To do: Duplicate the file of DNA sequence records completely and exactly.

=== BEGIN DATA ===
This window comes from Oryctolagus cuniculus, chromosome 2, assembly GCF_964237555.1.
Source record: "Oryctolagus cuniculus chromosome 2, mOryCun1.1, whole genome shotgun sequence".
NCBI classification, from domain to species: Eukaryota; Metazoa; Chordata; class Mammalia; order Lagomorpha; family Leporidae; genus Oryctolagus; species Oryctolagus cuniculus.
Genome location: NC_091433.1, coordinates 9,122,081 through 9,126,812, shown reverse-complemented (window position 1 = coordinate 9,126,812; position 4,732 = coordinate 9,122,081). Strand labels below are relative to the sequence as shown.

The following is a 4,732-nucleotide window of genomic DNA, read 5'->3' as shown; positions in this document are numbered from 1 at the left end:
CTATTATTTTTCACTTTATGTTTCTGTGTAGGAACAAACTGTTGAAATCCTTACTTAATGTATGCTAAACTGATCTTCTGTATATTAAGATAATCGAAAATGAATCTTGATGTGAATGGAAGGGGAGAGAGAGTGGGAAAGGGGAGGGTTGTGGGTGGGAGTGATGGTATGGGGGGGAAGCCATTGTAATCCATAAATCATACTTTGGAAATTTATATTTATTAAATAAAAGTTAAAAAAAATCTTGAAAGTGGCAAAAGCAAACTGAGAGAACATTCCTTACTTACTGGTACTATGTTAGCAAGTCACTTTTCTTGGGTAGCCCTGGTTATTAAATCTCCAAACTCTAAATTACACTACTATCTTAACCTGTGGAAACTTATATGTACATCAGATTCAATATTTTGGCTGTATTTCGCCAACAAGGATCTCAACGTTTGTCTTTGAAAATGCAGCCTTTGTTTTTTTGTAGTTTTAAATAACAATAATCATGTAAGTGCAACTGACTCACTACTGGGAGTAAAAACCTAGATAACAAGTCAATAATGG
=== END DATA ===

This window comes from Oryctolagus cuniculus, chromosome 2, assembly GCF_964237555.1.
Source record: "Oryctolagus cuniculus chromosome 2, mOryCun1.1, whole genome shotgun sequence".
NCBI classification, from domain to species: Eukaryota; Metazoa; Chordata; class Mammalia; order Lagomorpha; family Leporidae; genus Oryctolagus; species Oryctolagus cuniculus.
Genome location: NC_091433.1, coordinates 9,122,081 through 9,126,812, shown reverse-complemented (window position 1 = coordinate 9,126,812; position 4,732 = coordinate 9,122,081). Strand labels below are relative to the sequence as shown.

The following is a 4,732-nucleotide window of genomic DNA, read 5'->3' as shown; positions in this document are numbered from 1 at the left end:
CTATTATTTTTCACTTTATGTTTCTGTGTAGGAACAAACTGTTGAAATCCTTACTTAATGTATGCTAAACTGATCTTCTGTATATTAAGATAATCGAAAATGAATCTTGATGTGAATGGAAGGGGAGAGAGAGTGGGAAAGGGGAGGGTTGTGGGTGGGAGTGATGGTATGGGGGGGAAGCCATTGTAATCCATAAATCATACTTTGGAAATTTATATTTATTAAATAAAAGTTAAAAAAAATCTTGAAAGTGGCAAAAGCAAACTGAGAGAACATTCCTTACTTACTGGTACTATGTTAGCAAGTCACTTTTCTTGGGTAGCCCTGGTTATTAAATCTCCAAACTCTAAATTACACTACTATCTTAACCTGTGGAAACTTATATGTACATCAGATTCAATATTTTGGCTGTATTTCGCCAACAAGGATCTCAACGTTTGTCTTTGAAAATGCAGCCTTTGTTTTTTTGTAGTTTTAAATAACAATAATCATGTAAGTGCAACTGACTCACTACTGGGAGTAAAAACCTAGATAACAAGTCAATAATGG